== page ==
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How a maremma sheepdog saved a penguin colony

When the penguin population on an Australian island fell to just 10 birds, a radical idea to use a maremma sheepdog to guard the colony was introduced and has proven to be highly successful

maremma oddball film extra

The video above is by ABC TV Science

The population of penguins living on a tiny island off the coast of Australia has been saved after a maremma sheepdog was used to guard the colony.

In five years penguin numbers plummeted from nearly 1,000 birds to just 10. Since the introduction of the sheepdog a decage ago, there are almost 200 of them.

The story will soon reach the silver screen after being turned into a film called Oddball, named after the maremma sheepdog that inspired the project.

The penguins on Middle Island were vulnerable because the island becomes connected to the mainland at low tide and they fell prey to attacks, particularly from foxes and wild dogs. In one night 100 penguins were killed. There was a human risk to the penguins too: tourists would visit the island and tread on eggs and chicks.

maremma oddball film extra

The main cast: the two dogs filmed for Oddball

David Williams, an environmental student, had heard of a maremma sheepdog called Oddball protecting chickens from foxes on a free range farm and wrote an essay about the plausibility of the the idea to introduce the dogs to Middle Island. He was supported by his father, who was a wildlife officer with the local council.

After getting the council on side, Oddball became the first sheepdog to guard Middle Island.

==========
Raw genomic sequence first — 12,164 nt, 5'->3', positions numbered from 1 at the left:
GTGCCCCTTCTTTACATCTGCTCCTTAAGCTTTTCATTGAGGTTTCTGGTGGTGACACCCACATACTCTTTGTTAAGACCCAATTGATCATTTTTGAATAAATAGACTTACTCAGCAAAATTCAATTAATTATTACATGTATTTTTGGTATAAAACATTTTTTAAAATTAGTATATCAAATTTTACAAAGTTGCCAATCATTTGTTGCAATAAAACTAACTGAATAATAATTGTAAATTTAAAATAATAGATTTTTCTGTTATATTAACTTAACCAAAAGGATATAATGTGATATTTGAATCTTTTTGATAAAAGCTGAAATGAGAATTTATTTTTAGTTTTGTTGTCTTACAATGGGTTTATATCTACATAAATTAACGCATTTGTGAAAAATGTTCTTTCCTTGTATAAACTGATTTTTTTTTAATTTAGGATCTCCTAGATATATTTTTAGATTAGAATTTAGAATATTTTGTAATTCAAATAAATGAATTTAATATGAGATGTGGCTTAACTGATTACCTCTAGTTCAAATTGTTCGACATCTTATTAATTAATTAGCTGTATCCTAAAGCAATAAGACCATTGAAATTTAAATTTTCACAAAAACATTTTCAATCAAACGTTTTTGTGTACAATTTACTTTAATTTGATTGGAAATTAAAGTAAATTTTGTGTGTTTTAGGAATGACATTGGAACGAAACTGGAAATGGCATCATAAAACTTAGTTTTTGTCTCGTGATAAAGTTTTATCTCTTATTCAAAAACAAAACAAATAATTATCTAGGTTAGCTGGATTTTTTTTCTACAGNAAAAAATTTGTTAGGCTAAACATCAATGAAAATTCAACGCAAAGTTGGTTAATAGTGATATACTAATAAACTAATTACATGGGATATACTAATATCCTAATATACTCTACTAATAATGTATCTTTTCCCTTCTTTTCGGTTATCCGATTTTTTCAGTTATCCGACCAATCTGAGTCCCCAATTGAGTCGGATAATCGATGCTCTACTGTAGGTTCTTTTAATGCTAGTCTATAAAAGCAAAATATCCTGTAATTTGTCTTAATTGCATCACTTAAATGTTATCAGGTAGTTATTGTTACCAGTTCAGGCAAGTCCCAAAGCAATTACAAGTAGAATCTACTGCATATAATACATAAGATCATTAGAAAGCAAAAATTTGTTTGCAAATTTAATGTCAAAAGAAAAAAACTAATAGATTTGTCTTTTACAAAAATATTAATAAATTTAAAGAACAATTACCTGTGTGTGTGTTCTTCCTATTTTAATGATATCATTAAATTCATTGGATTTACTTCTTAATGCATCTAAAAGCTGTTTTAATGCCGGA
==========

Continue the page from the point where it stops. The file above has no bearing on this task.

“When we all sat out there at night waiting for the penguins to come up on the island we were all shaking in our boots wondering how it would go really, because that was the big unknown,” Williams said.

“A couple of penguins came up and saw the dog and just snick back down again but then one confident one just strolled straight up and old Oddball went to give it a sneaky sniff on the backside and the penguin gave it a squawk and went for her nose.

“Oddie popped to the side and the penguine continued on, so it was really quite uneventful, I guess.”

Oddball stayed on the island until replacements were found and trained.

Two puppies were later introduced to the colony. They spent six months bonding with the penguins with minimal human intervention. This proved to be a mistake: ten penguins died of internal breeding, most likely because the puppies were playing with them.

Two new puppies were brought to the island and this time, an experienced maremma sheepdog was included to show them the ropes. The puppies were gradually exposed to the birds until they could safely be left to guard them. An electric fence was installed to stop them running home like Oddball had previously done.

Since the introduction of the dogs there has been a steady increase in the population of penguins on Middle Island. There are now almost 200 birds thriving.